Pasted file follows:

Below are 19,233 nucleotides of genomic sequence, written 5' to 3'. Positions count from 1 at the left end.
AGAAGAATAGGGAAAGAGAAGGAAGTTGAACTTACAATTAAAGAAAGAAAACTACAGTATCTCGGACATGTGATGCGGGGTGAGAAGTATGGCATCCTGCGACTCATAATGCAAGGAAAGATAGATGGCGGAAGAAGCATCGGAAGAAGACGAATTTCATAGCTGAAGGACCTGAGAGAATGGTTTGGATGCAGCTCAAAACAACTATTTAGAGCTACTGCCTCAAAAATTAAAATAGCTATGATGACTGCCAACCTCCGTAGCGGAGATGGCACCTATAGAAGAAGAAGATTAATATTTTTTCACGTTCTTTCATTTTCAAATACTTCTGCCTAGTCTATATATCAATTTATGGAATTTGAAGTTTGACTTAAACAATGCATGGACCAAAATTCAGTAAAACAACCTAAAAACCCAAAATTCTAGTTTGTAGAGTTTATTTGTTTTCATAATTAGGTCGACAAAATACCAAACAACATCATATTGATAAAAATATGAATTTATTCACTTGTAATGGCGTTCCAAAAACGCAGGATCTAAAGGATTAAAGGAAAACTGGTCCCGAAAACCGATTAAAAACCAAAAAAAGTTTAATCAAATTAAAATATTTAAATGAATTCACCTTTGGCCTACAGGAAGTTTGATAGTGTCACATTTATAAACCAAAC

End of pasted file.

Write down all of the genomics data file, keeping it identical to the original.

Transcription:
Below are 19,233 nucleotides of genomic sequence, written 5' to 3'. Positions count from 1 at the left end.
AGAAGAATAGGGAAAGAGAAGGAAGTTGAACTTACAATTAAAGAAAGAAAACTACAGTATCTCGGACATGTGATGCGGGGTGAGAAGTATGGCATCCTGCGACTCATAATGCAAGGAAAGATAGATGGCGGAAGAAGCATCGGAAGAAGACGAATTTCATAGCTGAAGGACCTGAGAGAATGGTTTGGATGCAGCTCAAAACAACTATTTAGAGCTACTGCCTCAAAAATTAAAATAGCTATGATGACTGCCAACCTCCGTAGCGGAGATGGCACCTATAGAAGAAGAAGATTAATATTTTTTCACGTTCTTTCATTTTCAAATACTTCTGCCTAGTCTATATATCAATTTATGGAATTTGAAGTTTGACTTAAACAATGCATGGACCAAAATTCAGTAAAACAACCTAAAAACCCAAAATTCTAGTTTGTAGAGTTTATTTGTTTTCATAATTAGGTCGACAAAATACCAAACAACATCATATTGATAAAAATATGAATTTATTCACTTGTAATGGCGTTCCAAAAACGCAGGATCTAAAGGATTAAAGGAAAACTGGTCCCGAAAACCGATTAAAAACCAAAAAAAGTTTAATCAAATTAAAATATTTAAATGAATTCACCTTTGGCCTACAGGAAGTTTGATAGTGTCACATTTATAAACCAAAC